First, clean your hands thoroughly. Avoid touching the piercing with dirty hands as this may cause rubbing or irritation that can make the piercing infected.

Then, clean the piercing using saline solution in the morning and night. This is best done after a shower but before you touch your skin with any body washes.

For the first 3-5 days, significant swelling and light bleeding is normal. This will decrease over the next few weeks and then go away on it’s own.[8]

Swelling from oral piercings can be helped by ice or a cold beverage. Elevating the head with a pillow can help reduce swelling as well.

Eating small bites of food can be helpful as well, especially if the foods are cold or soothing. Try to avoid eating spicy, salty, acidic or hot temperature foods for the first few days.

It is also important not to play with your jewelry as it can snag on your teeth and cause pain or irritation. Your piercer will give you specific aftercare advice for your particular type of piercing.

If you have any questions or concerns during the healing process, please don’t hesitate to contact your piercer. They will be happy to help.

The first few weeks after a piercing are the most important, as they help to protect your piercing from bacteria and other infections. You should clean your piercing with saline in the morning and night (if possible) and wash it with antibacterial soap at least once a day.

Your piercer will also advise you on how to clean the area. You can do this in a variety of ways including using swabs saturated in wound wash or spraying the piercing directly with it.

After cleaning the piercing, it is important to use an unscented soap to keep it from becoming infected or irritated. Bar soap is fine but Dial or any other scented soaps can be irritating to the piercing.[9]

What Are Teeth and Why Are They Important?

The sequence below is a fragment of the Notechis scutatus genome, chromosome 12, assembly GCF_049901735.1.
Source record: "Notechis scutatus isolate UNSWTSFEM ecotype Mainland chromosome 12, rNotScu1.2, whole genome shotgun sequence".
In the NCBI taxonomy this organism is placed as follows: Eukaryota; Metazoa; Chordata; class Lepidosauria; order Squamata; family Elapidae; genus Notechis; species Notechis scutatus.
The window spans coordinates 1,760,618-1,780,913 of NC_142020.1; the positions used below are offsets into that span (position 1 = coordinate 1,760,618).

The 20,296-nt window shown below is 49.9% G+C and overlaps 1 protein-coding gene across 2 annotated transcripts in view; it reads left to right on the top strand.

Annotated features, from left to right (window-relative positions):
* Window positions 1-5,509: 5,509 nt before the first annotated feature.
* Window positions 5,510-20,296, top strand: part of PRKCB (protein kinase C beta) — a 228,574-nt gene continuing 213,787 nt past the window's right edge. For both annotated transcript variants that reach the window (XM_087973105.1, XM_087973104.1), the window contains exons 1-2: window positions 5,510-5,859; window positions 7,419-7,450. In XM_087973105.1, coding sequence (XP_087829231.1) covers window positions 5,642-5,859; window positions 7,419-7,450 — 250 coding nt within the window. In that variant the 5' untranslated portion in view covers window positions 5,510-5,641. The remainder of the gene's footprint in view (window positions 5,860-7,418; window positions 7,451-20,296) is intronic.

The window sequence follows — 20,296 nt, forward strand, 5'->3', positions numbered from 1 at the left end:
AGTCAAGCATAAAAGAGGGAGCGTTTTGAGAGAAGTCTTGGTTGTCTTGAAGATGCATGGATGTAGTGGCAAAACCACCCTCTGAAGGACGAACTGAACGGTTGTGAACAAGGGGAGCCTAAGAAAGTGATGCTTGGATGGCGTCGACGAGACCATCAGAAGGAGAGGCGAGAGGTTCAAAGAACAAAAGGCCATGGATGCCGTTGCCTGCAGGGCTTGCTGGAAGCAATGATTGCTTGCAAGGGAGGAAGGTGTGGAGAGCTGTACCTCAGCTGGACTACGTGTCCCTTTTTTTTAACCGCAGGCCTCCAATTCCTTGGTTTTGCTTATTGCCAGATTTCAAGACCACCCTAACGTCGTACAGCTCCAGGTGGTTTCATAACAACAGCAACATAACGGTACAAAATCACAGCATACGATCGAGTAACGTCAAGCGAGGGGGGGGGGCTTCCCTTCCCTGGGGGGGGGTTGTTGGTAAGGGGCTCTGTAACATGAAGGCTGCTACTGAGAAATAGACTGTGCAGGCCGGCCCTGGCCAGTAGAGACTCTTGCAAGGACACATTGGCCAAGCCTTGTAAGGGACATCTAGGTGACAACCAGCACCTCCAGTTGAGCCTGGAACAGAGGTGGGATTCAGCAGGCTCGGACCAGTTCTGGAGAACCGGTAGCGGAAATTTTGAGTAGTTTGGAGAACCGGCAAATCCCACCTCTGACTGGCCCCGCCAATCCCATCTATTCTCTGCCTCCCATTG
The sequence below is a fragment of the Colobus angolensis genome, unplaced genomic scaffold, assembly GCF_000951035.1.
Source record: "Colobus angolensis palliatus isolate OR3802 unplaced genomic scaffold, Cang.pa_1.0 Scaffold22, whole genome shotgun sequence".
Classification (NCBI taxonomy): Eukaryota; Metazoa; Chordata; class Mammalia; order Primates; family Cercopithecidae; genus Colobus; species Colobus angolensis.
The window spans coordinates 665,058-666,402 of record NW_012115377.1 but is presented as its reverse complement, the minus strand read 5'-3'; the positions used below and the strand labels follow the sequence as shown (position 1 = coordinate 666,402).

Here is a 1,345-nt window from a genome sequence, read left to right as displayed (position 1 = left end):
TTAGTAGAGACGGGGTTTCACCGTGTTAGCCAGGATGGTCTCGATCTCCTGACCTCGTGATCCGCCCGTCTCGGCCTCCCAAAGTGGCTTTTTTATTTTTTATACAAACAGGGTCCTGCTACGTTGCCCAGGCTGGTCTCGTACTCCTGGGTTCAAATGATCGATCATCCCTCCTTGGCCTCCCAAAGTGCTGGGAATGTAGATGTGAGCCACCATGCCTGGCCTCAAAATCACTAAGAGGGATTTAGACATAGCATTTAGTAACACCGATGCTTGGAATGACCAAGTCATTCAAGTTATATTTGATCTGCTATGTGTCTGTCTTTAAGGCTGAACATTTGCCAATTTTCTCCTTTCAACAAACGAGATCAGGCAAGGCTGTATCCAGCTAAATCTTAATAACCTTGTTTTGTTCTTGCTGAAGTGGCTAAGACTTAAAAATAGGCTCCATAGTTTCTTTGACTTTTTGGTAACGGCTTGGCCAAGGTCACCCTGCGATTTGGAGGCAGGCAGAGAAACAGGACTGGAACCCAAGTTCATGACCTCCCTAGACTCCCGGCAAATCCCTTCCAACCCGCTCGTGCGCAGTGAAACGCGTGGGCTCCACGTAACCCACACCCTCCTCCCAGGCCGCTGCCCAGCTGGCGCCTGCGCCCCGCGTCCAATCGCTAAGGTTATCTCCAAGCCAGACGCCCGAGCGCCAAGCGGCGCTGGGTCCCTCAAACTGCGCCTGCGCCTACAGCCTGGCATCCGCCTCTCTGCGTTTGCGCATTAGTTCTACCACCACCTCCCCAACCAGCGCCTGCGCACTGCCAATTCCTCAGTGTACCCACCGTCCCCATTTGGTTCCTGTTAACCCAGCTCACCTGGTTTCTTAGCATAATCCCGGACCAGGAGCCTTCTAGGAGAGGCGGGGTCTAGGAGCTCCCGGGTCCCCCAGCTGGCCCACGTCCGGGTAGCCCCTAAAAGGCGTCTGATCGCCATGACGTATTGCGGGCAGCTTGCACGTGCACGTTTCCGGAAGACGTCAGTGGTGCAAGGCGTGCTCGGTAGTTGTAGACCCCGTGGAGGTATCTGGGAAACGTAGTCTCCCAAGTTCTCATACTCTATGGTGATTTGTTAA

Teeth are a basic part of the human mouth. They cut, tear, and grind food and help mix it with saliva for digestion.

Teeth come in four different types – incisors, canines, premolars and molars. Each type of tooth does a different job.

The Development of Teeth

Piercing and Tearing Teeth
Piercing and Tearing Teeth

The first stages of tooth development begin in the unborn baby at about 6 weeks of gestation. This is when the basic substance of a tooth, called enamel, forms and hard tissue surrounding it, known as odontoblasts, develops.

The next stage is when the hard dental tissue that surrounds a tooth, called dentin, begins to develop. This tissue consists of two main parts: the crown and the root.[10]

While the crown is visible to the naked eye, the root extends beneath the gum line and anchors a tooth into the jaw bone. It also contains a soft tissue, called pulp.

These tissues contain nerves, blood vessels and the ability to produce dentin. They also help protect the tooth from infection and disease.

At 14 weeks of pregnancy, the outer and inner enamel epithelium have formed, with two other layers, the stratum intermedium and stellate reticulum, also developing. These two layers lie over the inner and outer enamel epithelium and their functions include transportation of nutrients to the enamel forming cells, or ameloblasts.

Another layer, the periapical epithelium, begins to form at the base of the teeth. This epithelium lines the root of the tooth and acts as a shock absorber for vertical forces in the tooth.